Bootleg Pizza is closing this weekend, marking a truncated run for the pop-up that became a food truck and then restaurant. The Mid-City space on Pico Boulevard will no longer carry the Bootleg name after this weekend’s service, but it’s not likely to be the last time anyone tries chef Kyle Lambert’s unique style of thick-crust pan pizza. “I plan on doing some pop-ups again,” said Lambert when reached by phone, “and hopefully in the near future to be in a new spot.”
By Lambert’s account, Bootleg Pizza had been doing well at its Pico Boulevard location, crafting a robust local following after first opening at the height of last winter’s deadly coronavirus surge. “We’re definitely not closing because of a lack of business,” says Lambert.
Instead, Lambert and others tell Eater that the very same business deal that brought Bootleg Pizza, the restaurant, to life is the one that is now sinking the space for good. After many months spent cooking in itinerant kitchens and in a food truck, Lambert was connected to Rob Vinokur of the Playhouse Group, and together the pair began to plan a Bootleg Pizza on Pico Boulevard. An early version of the deal between Lambert and Vinokur (also known as “Russian Rob”) was verbally agreed to but not formalized on paper, Lambert says, with the Playhouse Group assuming costs for the lease at 5504 W. Pico Boulevard as well as the build-out. That company would also handle billing, payroll, and other operational tentpoles, while Lambert would bring the recipes, the labor, and the Bootleg Pizza name.
“There was really no formal deal,” says Lambert. “It opened without one. We’d only discussed things, and then it just got rolling.”
Vinokur agrees, roughly, with the financial side of the early terms of the deal, though he disagrees with Lambert on other points — including the reason for Bootleg’s closure this Sunday, August 29. “He invested zero money,” says Vinokur by phone, “and he had zero to lose.”
“I put up my money for people to be able to start [their own restaurants],” says Vinokur, who was an early investor in Tacos 1986. “I do this because I enjoy the business and I want to help people.” As part of that process, Vinokur says, his company oversees much of the logistical aspects of the business and sets up procedures (from human resources to payroll to ordering) to follow. When it works, Vinokur says, the Playhouse Group is a collaborative partner for young operators moving into the next phase of their business; when it doesn’t work, things can turn sour quickly.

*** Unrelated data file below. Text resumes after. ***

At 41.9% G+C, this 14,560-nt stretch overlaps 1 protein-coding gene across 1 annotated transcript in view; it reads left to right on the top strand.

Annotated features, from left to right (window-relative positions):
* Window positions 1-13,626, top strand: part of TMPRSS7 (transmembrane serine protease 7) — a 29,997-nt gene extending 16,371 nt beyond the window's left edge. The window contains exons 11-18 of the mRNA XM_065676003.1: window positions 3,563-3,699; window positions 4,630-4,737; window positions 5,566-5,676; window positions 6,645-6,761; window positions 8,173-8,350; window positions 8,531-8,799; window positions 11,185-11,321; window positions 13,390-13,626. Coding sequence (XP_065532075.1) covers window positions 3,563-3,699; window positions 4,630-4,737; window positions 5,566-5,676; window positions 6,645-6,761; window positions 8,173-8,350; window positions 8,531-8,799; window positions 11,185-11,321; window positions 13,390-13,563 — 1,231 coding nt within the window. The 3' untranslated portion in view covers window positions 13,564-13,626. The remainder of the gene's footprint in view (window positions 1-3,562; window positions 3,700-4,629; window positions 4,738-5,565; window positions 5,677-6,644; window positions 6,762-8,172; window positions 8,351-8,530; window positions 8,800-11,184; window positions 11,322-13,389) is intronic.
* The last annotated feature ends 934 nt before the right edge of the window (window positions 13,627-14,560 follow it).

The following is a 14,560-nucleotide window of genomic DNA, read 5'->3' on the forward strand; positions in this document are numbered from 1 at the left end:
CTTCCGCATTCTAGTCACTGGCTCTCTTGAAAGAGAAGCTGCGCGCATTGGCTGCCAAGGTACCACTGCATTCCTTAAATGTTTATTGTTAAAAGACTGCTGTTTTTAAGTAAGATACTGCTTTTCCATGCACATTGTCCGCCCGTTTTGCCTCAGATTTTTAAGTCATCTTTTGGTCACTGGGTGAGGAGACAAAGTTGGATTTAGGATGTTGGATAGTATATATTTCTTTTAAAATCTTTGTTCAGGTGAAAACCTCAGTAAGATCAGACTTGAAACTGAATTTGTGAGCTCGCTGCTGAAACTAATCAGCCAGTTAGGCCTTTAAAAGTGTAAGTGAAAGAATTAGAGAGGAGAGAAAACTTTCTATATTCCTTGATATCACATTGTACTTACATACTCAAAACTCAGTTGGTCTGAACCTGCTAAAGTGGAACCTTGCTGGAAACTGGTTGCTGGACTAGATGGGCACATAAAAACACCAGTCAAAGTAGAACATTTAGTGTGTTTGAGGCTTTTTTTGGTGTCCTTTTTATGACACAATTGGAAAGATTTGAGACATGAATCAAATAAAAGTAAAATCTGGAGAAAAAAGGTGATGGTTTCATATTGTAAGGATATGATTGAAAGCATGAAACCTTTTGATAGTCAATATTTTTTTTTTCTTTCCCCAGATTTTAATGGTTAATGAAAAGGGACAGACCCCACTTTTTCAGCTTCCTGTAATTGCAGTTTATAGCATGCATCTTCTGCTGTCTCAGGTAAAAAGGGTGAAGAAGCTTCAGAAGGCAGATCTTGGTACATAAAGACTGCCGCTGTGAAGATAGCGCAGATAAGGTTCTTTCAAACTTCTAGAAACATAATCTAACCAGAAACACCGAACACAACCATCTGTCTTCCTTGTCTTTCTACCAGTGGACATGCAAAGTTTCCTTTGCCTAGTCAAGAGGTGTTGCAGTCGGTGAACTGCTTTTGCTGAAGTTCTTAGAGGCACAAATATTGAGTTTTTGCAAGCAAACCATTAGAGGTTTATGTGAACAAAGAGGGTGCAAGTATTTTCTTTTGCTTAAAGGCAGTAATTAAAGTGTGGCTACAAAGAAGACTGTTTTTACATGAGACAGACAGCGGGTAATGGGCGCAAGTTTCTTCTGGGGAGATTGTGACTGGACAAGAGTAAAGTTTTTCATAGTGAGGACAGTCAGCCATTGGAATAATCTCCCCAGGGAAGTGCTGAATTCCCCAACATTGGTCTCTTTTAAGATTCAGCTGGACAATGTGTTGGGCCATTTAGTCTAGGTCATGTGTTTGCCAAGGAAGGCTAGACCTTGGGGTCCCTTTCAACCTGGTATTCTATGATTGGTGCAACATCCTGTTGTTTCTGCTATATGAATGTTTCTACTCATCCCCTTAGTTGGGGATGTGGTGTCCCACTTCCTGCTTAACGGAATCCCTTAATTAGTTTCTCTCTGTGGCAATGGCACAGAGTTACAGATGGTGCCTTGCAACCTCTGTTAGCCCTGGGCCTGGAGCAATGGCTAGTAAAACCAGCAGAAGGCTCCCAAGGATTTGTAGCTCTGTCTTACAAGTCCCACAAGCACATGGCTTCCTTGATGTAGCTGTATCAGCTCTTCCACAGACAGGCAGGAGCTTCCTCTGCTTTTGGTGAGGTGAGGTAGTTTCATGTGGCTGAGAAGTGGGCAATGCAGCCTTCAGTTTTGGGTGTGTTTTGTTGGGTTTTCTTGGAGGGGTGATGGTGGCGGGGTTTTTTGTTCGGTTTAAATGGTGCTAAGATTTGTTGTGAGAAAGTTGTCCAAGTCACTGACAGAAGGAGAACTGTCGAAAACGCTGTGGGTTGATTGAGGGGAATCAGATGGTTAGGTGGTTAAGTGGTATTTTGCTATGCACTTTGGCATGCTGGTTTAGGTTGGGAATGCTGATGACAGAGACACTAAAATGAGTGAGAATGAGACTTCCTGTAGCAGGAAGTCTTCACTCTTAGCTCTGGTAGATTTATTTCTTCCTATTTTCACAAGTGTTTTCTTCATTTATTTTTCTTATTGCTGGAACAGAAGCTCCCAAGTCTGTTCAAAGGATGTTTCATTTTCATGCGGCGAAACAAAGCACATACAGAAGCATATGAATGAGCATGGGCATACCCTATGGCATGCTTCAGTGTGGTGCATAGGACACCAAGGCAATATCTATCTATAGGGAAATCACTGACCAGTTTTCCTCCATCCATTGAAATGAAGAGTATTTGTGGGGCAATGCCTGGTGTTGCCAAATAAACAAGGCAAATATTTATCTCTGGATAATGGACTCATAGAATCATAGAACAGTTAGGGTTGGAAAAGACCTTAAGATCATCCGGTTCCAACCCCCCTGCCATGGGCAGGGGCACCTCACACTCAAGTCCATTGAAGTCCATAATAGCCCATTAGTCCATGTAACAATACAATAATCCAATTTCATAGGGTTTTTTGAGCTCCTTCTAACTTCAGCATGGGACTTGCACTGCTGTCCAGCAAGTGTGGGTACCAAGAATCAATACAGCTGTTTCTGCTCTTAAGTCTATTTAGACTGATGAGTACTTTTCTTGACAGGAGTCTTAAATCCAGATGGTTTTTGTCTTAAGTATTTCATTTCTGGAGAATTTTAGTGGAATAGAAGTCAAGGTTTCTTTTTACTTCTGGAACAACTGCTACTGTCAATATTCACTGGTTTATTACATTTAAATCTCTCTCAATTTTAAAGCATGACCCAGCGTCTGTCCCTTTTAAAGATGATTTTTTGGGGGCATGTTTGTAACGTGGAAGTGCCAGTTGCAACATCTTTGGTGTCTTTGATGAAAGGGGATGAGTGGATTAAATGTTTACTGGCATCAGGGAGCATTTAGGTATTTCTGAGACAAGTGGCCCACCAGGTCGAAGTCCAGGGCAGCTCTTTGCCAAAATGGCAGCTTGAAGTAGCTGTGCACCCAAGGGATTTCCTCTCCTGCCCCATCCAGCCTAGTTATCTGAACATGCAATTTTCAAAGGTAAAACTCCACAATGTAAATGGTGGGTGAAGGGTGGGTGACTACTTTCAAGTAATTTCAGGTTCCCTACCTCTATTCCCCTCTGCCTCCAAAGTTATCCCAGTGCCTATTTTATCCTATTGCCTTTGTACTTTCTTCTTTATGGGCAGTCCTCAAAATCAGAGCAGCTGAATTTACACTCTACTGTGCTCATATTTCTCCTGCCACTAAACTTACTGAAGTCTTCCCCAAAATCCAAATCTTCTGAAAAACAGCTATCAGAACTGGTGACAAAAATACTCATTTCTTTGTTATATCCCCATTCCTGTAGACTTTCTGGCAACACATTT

“It's an unfortunate situation,” says Vinokur, “Kyle, as nice of a guy as he is, is just not an [experienced] operator.” He adds: “We have to make sure that we follow the standards. It’s my license on the line, my everything.”
Lambert says that he feels the business was smoothly operating day-to-day and turning a profit as a result, though he found it difficult to communicate with the Playhouse Group team and to receive requested financial documents relating to the overall health of the business. He claims that lacking an early, formalized deal with Vinokur led the Playhouse Group to try to take over Bootleg Pizza entirely and to force him out, even going so far as to register multiple different limited liability companies using the Bootleg Pizza name and address, without notifying Lambert.
A search of California state records reveals multiple LLCs created in fall 2019 by Robert Vinokur, using names like Bootleg Pizza International, Mid-City Pizza, and Bootleg Pizza Holdings. The latter company also began a trademark process for the Bootleg Pizza name and logo, which Lambert says he was unaware of until recently. When asked about the status of the trademark for Bootleg Pizza, Vinokur tells Eater: “From [Playhouse Group’s] perspective, we own it jointly.”
After an attempt at a formalized deal fell through, Lambert says, followed by a failed buyout offer to remove Vinokur from the business, lawyers on both sides got involved.
“Since we can’t come to an agreement, the place is no longer going to operate,” Lambert says. “I’m disappointed. I didn’t want for it to ever come to this.” Vinokur says much the same: “It’s an unfortunate situation. I wish that it didn’t happen.”
As for Bootleg Pizza, Lambert says that he’ll be back up and running — hopefully with the Bootleg Pizza name and no further trademark disputes — soon. Vinokur, whose Playhouse Group also operates restaurants like Calle Tacos and Joe’s Pizzas across Los Angeles, isn’t sure yet what he’ll do with the lease on the Pico Boulevard building, but the collapse of Bootleg the restaurant hasn’t dimmed his desire to work with other upstart operators. “I’m still invested,” says Vinokur. “I truly believe there’s a lot of talented chefs out there that just don’t have the operational experience to get a brick-and-mortar [restaurant] off the ground.”
In a statement posted to Instagram after publication, Lambert puts the situation in a different light, saying simply: “I got fuckin’ bamboozled.”
In talks with Eater, Lambert says he’ll be much more cautious in the future when vetting business partners. When asked if he’s learned anything from the opening, and closing, of Bootleg, Lambert says simply: “Treat it like a serious business, because it turns out that it is. Don’t go too fast; there’s sharks out there.” The final day of service for Bootleg Pizza on Pico Boulevard is Sunday, August 29.